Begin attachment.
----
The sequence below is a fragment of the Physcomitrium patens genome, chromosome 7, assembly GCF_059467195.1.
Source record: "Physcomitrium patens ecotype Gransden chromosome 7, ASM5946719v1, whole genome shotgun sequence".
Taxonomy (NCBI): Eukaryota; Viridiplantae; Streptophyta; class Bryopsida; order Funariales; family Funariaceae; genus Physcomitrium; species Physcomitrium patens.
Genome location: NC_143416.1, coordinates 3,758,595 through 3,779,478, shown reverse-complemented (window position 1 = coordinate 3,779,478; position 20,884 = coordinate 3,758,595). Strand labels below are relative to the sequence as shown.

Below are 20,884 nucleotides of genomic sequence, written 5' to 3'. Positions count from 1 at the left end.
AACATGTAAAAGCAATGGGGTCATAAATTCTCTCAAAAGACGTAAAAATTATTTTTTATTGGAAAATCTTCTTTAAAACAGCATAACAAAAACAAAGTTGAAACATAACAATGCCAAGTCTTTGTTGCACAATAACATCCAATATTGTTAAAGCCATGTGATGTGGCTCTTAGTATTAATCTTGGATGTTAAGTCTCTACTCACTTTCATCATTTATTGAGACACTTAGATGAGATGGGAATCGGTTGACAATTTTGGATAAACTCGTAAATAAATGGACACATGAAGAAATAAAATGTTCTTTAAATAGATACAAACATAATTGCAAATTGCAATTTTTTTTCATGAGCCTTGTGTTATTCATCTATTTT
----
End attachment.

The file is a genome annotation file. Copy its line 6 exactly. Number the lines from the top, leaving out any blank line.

AACATGTAAAAGCAATGGGGTCATAAATTCTCTCAAAAGACGTAAAAATTATTTTTTATTGGAAAATCTTCTTTAAAACAGCATAACAAAAACAAAGTTGAAACATAACAATGCCAAGTCTTTGTTGCACAATAACATCCAATATTGTTAAAGCCATGTGATGTGGCTCTTAGTATTAATCTTGGATGTTAAGTCTCTACTCACTTTCATCATTTATTGAGACACTTAGATGAGATGGGAATCGGTTGACAATTTTGGATAAACTCGTAAATAAATGGACACATGAAGAAATAAAATGTTCTTTAAATAGATACAAACATAATTGCAAATTGCAATTTTTTTTCATGAGCCTTGTGTTATTCATCTATTTT